by Andries Loots
Africa's new Heritage Bill
|ANOTHER NEW LAW, the Heritage Law,
was passed in South Africa recently which replaces the old Monuments Council
Act that is still in use. This new law provides guidelines to control
and protect the country's heritage and looks into not only buildings and historical sites
but also into objects and collectibles like paintings, sculpture, military
items, archaeological relics, coins, books, records,
photographs, videotapes and other objects of cultural and historical significance.
|It is amazing that
laws like these are being passed daily now with more serious matters like curbing
crime, providing jobs and housing, looming.
|Mr. Albie Sacks of the ANC
addressed a meetings at the Pretoria Art Museum in 1993 and said there would be no
money for Euro centric art and institutions like museums in the new South Africa.
This is slowly becoming true in the cuts in budgets for Museums and National
Galleries lately. Why the sudden great concern for heritage and objects of the
" old apartheid history " ? It seems that the government is realizing that there
will always be a part of the nation that will trade in these objects to an ever
increasing International market.
Africa's Art and artists have been out of International circulation for the many years and
with only a few exhibitions staged overseas and a couple of paintings sold at major
auctions like Christie's and Sotheby's. Exports of works by our major artists like
Baines, Bowler, Pierneef, Hugo Naude, Irma Stern, Maggie Laubser
and many more, were never done at any scale as there was no real demand for these
artworks overseas. With the International markets opening up to South Africa,
after sanctions and also by means of the Internet and Sotheby's ( South Africa
), the world is taking note of the quality of works that were produced by our own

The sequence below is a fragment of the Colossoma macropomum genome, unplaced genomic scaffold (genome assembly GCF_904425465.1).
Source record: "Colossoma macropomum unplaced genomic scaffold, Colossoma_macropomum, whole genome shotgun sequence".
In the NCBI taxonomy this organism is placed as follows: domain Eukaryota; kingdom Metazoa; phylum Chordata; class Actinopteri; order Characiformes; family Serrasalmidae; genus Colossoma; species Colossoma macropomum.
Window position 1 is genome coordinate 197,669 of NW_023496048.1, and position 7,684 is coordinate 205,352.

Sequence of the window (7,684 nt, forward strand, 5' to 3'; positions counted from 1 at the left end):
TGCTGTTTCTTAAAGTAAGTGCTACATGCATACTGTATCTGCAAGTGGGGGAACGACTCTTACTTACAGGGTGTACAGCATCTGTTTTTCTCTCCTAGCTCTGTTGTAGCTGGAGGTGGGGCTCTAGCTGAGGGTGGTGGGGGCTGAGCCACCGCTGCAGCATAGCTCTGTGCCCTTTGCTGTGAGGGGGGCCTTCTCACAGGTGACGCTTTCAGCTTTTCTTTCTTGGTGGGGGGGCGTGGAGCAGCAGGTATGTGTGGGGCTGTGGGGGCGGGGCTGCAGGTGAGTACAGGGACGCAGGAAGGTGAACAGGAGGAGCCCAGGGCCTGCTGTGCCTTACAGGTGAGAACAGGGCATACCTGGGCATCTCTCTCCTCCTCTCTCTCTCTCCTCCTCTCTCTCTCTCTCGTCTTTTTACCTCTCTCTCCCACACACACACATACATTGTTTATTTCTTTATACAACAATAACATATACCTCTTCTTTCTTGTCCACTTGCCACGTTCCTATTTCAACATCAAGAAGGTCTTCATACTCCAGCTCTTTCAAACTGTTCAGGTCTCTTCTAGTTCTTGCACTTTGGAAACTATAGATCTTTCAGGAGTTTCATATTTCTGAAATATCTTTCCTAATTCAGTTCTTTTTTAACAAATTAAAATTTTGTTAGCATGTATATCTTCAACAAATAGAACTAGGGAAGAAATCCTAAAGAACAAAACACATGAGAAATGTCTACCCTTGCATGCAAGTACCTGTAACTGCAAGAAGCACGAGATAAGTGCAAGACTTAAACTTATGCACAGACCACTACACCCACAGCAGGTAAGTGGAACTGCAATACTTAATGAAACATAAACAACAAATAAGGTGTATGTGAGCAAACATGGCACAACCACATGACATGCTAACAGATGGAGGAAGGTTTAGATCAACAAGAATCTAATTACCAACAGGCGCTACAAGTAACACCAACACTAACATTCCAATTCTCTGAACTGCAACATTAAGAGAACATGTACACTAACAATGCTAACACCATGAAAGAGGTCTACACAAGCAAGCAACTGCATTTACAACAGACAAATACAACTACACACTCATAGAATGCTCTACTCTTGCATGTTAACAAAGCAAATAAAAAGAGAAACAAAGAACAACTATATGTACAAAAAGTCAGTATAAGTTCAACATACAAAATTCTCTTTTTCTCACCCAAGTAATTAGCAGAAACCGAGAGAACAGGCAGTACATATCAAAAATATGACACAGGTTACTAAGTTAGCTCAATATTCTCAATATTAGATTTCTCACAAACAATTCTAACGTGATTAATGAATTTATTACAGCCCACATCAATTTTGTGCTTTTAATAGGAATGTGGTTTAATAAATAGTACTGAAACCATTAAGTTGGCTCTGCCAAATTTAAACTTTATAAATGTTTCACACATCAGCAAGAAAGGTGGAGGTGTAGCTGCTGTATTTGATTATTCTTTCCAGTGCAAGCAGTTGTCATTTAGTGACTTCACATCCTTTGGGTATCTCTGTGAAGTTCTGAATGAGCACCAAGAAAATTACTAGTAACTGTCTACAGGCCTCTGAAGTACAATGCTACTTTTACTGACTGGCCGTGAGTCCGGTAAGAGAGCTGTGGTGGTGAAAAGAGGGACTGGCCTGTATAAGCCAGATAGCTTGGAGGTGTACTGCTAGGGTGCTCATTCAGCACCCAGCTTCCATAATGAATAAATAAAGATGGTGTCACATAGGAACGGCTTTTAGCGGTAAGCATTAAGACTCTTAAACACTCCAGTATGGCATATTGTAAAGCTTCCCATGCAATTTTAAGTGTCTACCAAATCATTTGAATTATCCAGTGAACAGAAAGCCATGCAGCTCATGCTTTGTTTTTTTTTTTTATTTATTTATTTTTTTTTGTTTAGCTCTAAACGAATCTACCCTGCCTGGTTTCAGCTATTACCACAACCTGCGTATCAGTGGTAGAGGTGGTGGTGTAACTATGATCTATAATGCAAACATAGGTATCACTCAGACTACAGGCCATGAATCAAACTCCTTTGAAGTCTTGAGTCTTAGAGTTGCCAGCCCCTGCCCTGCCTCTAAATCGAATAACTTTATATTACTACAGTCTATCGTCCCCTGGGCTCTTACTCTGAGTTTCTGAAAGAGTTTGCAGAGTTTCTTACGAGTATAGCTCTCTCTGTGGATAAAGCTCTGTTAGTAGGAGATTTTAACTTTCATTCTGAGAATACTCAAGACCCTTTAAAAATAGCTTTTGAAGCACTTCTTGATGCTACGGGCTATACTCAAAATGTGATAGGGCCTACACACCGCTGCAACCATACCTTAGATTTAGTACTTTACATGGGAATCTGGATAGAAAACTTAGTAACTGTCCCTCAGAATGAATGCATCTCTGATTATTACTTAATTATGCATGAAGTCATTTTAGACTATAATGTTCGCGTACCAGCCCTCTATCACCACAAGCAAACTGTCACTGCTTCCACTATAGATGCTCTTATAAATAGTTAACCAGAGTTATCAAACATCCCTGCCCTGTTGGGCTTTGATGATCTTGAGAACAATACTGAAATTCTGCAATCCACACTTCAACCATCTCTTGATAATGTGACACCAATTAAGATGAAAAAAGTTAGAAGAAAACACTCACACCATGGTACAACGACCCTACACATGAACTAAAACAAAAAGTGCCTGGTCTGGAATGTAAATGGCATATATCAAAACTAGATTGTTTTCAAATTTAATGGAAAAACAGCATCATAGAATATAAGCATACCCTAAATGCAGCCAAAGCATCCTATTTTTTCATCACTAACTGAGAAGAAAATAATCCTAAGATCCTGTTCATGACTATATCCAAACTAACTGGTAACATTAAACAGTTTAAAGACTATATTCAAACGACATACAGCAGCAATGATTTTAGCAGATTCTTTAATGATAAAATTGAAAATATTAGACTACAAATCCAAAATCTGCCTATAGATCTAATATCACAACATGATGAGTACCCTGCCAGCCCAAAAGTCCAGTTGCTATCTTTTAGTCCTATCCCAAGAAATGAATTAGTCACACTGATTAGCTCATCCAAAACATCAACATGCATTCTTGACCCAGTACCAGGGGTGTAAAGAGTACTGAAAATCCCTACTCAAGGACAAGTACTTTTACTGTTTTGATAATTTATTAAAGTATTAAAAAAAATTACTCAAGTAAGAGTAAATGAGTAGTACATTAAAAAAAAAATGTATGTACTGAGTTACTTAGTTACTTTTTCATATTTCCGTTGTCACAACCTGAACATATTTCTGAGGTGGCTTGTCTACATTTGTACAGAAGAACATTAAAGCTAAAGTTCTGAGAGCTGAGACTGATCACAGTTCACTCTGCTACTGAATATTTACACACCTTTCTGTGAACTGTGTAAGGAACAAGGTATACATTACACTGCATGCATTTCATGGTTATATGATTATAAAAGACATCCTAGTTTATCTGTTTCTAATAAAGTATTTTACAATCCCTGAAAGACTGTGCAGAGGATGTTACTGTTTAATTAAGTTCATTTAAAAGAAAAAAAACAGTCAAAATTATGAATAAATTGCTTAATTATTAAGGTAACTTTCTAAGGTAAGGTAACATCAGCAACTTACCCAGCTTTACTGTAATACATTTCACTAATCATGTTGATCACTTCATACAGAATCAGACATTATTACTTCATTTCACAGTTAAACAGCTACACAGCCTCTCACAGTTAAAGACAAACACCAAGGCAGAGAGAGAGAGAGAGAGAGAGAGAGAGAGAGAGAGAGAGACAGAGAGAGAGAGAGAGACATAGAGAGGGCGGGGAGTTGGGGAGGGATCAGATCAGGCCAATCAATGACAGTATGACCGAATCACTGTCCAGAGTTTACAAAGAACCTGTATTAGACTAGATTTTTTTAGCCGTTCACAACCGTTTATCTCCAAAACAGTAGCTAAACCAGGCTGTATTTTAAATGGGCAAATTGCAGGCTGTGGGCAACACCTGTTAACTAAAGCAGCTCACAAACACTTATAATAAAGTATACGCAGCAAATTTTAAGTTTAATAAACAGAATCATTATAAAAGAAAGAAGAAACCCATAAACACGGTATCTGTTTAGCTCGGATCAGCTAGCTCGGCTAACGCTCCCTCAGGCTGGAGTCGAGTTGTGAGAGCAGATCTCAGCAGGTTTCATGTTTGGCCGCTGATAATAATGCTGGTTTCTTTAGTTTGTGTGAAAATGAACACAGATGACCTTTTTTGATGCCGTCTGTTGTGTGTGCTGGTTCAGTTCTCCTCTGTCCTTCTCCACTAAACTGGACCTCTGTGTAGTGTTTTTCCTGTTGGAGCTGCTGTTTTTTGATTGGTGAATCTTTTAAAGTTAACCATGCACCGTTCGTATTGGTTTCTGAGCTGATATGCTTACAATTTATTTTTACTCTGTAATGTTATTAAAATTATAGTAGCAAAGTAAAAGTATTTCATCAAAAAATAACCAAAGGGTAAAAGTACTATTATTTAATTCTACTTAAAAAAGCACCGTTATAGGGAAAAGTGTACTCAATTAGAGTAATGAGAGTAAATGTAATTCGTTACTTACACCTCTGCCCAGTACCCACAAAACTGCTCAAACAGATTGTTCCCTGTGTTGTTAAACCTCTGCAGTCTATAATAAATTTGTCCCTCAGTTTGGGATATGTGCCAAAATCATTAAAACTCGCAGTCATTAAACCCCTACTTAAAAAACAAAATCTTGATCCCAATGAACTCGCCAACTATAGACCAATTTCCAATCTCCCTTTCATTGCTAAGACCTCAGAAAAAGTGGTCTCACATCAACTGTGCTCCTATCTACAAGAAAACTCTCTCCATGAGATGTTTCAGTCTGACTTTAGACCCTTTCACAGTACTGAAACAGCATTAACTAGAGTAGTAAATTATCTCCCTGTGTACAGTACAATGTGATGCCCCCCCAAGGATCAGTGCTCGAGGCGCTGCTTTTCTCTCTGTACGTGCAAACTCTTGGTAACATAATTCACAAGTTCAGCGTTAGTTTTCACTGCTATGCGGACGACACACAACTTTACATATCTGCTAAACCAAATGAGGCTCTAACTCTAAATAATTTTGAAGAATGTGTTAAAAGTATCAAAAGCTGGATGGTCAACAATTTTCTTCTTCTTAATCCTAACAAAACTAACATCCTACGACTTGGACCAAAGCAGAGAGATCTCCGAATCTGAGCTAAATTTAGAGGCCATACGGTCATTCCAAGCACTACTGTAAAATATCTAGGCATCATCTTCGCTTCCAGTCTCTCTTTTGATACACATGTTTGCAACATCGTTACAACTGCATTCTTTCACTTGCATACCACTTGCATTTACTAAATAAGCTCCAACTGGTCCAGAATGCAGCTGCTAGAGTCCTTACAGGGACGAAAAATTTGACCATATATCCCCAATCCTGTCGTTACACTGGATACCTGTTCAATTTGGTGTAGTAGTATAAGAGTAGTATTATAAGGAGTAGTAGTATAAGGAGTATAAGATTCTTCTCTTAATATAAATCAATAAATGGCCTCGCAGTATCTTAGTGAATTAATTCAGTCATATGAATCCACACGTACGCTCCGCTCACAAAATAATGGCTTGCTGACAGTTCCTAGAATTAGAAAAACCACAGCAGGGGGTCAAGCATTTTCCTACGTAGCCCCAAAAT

" Old Masters ". The prices at auctions like Sotheby's have sharply increased
over the last year and there has been a keen interest by overseas buyers which created the
opportunity that we, South Africa, can take our rightful place in the
international art market.
|The bill requires that dealers
handling heritage objects must register with the South African Heritage Resources Agency
so that their operations can be monitored by the agency. Once an item has been declared a
heritage object, it must be registered with the agency. If the owner sells the
object, the new owner must also register with the agency. An owner of a
heritage object in need of restoration must obtain a permit from the agency before
restoration can begin. An export permit is required to export such an item. If the permit
is denied, the applicant may " within 30 days " by written notice request
the compulsory purchase of this object to which the refusal relates. If the agency is of
the opinion that the object could be sold to a person or public authority in South Africa
within the following six months, it can establish a delay in proceedings of up to
this period of time.
The agency, on it's
own or on the behalf of a South African public institution, authority or person will
undertake to keep the object in South Africa either by a)
purchasing the object for cash or b) by ways of compensation
in such a manner as the Minister of Arts, Culture, Science and
Technology in consultation with the Minister of Finance may determine.
|This sounds very well but yet again
we are looking at a country with barely enough money to create jobs or housing for it's
people where the education system is failing and our medical services are sliding. With
the weak rand and our suffering economy, a lot of money will be required to keep the
price of purchasing the objects at International market related prices. One wonders where
these funds will come from, or is this where the second clause should be considered
|The bill gives the agency the
permission to delay an export permit for up to two years during which time an offer can be
made for the purchase of the object. If during this time a, " good enough offer " ( according to the agency ),
has been made, the agency has the full right to refuse an export permit. This is
were the story ends as nobody knows as yet what will happen to the object if the present
owner refuses to sell at this price ?
|This will cause owners of heritage objects
not to register them and it will force them to do underground deals with private
International buyers as to get the best price for their investment. As nobody can be so
naive as to think that you buy an Irma Stern Painting for R 550 000 only for the beauty of
the work, it is clear that people has been collecting art and objects for financial
benefits for some time because of the good investment value.
Only time will tell how this law will impact on our society and whether we
will follow the same route as the rest of Africa where museum pieces were disposed of on
the black market.